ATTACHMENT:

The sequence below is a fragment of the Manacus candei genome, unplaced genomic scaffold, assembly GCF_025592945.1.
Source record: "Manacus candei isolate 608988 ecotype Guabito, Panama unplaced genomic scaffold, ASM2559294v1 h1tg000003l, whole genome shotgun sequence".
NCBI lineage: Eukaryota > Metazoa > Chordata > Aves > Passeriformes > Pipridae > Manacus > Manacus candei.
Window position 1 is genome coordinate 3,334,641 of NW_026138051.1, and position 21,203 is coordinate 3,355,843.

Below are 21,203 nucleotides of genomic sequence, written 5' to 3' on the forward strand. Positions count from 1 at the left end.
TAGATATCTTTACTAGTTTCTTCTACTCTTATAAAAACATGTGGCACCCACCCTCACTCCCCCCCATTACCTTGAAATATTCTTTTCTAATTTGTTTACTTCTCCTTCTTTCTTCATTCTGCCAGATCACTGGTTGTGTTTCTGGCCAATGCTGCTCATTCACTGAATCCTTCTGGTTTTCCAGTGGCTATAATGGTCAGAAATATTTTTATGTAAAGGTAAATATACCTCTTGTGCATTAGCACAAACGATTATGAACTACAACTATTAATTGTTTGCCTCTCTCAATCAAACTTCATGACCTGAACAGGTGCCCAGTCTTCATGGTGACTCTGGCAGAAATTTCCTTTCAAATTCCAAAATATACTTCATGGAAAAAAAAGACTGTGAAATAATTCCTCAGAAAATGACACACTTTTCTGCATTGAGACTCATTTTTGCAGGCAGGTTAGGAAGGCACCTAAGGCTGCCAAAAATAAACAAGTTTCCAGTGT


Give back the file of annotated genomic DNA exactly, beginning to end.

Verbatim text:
The sequence below is a fragment of the Manacus candei genome, unplaced genomic scaffold, assembly GCF_025592945.1.
Source record: "Manacus candei isolate 608988 ecotype Guabito, Panama unplaced genomic scaffold, ASM2559294v1 h1tg000003l, whole genome shotgun sequence".
NCBI lineage: Eukaryota > Metazoa > Chordata > Aves > Passeriformes > Pipridae > Manacus > Manacus candei.
Window position 1 is genome coordinate 3,334,641 of NW_026138051.1, and position 21,203 is coordinate 3,355,843.

Below are 21,203 nucleotides of genomic sequence, written 5' to 3' on the forward strand. Positions count from 1 at the left end.
TAGATATCTTTACTAGTTTCTTCTACTCTTATAAAAACATGTGGCACCCACCCTCACTCCCCCCCATTACCTTGAAATATTCTTTTCTAATTTGTTTACTTCTCCTTCTTTCTTCATTCTGCCAGATCACTGGTTGTGTTTCTGGCCAATGCTGCTCATTCACTGAATCCTTCTGGTTTTCCAGTGGCTATAATGGTCAGAAATATTTTTATGTAAAGGTAAATATACCTCTTGTGCATTAGCACAAACGATTATGAACTACAACTATTAATTGTTTGCCTCTCTCAATCAAACTTCATGACCTGAACAGGTGCCCAGTCTTCATGGTGACTCTGGCAGAAATTTCCTTTCAAATTCCAAAATATACTTCATGGAAAAAAAAGACTGTGAAATAATTCCTCAGAAAATGACACACTTTTCTGCATTGAGACTCATTTTTGCAGGCAGGTTAGGAAGGCACCTAAGGCTGCCAAAAATAAACAAGTTTCCAGTGT